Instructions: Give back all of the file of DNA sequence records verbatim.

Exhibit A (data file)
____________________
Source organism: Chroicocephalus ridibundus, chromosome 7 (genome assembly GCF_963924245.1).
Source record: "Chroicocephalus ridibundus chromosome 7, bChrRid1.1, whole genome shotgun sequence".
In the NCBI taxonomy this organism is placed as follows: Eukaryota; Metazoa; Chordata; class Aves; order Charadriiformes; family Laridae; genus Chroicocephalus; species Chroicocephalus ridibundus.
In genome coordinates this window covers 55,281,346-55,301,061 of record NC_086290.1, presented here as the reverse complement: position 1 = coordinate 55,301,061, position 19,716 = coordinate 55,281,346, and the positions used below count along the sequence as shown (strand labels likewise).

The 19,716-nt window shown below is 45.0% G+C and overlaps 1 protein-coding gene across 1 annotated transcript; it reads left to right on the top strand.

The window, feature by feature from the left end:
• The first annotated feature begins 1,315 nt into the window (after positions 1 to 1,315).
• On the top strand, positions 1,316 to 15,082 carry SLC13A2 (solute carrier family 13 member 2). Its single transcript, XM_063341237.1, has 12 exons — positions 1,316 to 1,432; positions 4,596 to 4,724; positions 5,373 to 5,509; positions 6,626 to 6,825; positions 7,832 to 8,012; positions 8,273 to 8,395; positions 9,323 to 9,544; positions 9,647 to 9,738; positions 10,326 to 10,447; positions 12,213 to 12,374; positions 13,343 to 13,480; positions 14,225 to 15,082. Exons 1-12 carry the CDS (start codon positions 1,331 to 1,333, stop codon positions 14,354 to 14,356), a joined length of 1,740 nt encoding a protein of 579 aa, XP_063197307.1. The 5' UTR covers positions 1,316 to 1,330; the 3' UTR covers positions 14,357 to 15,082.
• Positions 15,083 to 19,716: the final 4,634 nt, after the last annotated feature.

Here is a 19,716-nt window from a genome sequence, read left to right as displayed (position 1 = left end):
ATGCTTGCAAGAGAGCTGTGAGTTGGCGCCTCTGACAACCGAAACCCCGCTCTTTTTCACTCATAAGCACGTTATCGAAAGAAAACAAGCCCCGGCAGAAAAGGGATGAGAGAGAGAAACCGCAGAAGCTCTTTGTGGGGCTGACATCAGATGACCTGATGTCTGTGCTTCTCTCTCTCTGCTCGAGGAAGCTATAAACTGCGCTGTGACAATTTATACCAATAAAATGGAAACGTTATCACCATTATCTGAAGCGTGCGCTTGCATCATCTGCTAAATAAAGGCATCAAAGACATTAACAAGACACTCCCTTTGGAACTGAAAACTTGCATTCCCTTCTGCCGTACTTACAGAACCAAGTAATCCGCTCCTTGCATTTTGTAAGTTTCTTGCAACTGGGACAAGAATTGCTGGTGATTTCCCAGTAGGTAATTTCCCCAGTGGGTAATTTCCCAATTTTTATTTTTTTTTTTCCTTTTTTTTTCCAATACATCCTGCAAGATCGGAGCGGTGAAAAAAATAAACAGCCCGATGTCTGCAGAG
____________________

Source organism: Chroicocephalus ridibundus, chromosome 7 (genome assembly GCF_963924245.1).
Source record: "Chroicocephalus ridibundus chromosome 7, bChrRid1.1, whole genome shotgun sequence".
In the NCBI taxonomy this organism is placed as follows: Eukaryota; Metazoa; Chordata; class Aves; order Charadriiformes; family Laridae; genus Chroicocephalus; species Chroicocephalus ridibundus.
In genome coordinates this window covers 55,281,346-55,301,061 of record NC_086290.1, presented here as the reverse complement: position 1 = coordinate 55,301,061, position 19,716 = coordinate 55,281,346, and the positions used below count along the sequence as shown (strand labels likewise).

The 19,716-nt window shown below is 45.0% G+C and overlaps 1 protein-coding gene across 1 annotated transcript; it reads left to right on the top strand.

The window, feature by feature from the left end:
• The first annotated feature begins 1,315 nt into the window (after positions 1 to 1,315).
• On the top strand, positions 1,316 to 15,082 carry SLC13A2 (solute carrier family 13 member 2). Its single transcript, XM_063341237.1, has 12 exons — positions 1,316 to 1,432; positions 4,596 to 4,724; positions 5,373 to 5,509; positions 6,626 to 6,825; positions 7,832 to 8,012; positions 8,273 to 8,395; positions 9,323 to 9,544; positions 9,647 to 9,738; positions 10,326 to 10,447; positions 12,213 to 12,374; positions 13,343 to 13,480; positions 14,225 to 15,082. Exons 1-12 carry the CDS (start codon positions 1,331 to 1,333, stop codon positions 14,354 to 14,356), a joined length of 1,740 nt encoding a protein of 579 aa, XP_063197307.1. The 5' UTR covers positions 1,316 to 1,330; the 3' UTR covers positions 14,357 to 15,082.
• Positions 15,083 to 19,716: the final 4,634 nt, after the last annotated feature.

Here is a 19,716-nt window from a genome sequence, read left to right as displayed (position 1 = left end):
ATGCTTGCAAGAGAGCTGTGAGTTGGCGCCTCTGACAACCGAAACCCCGCTCTTTTTCACTCATAAGCACGTTATCGAAAGAAAACAAGCCCCGGCAGAAAAGGGATGAGAGAGAGAAACCGCAGAAGCTCTTTGTGGGGCTGACATCAGATGACCTGATGTCTGTGCTTCTCTCTCTCTGCTCGAGGAAGCTATAAACTGCGCTGTGACAATTTATACCAATAAAATGGAAACGTTATCACCATTATCTGAAGCGTGCGCTTGCATCATCTGCTAAATAAAGGCATCAAAGACATTAACAAGACACTCCCTTTGGAACTGAAAACTTGCATTCCCTTCTGCCGTACTTACAGAACCAAGTAATCCGCTCCTTGCATTTTGTAAGTTTCTTGCAACTGGGACAAGAATTGCTGGTGATTTCCCAGTAGGTAATTTCCCCAGTGGGTAATTTCCCAATTTTTATTTTTTTTTTTCCTTTTTTTTTCCAATACATCCTGCAAGATCGGAGCGGTGAAAAAAATAAACAGCCCGATGTCTGCAGAG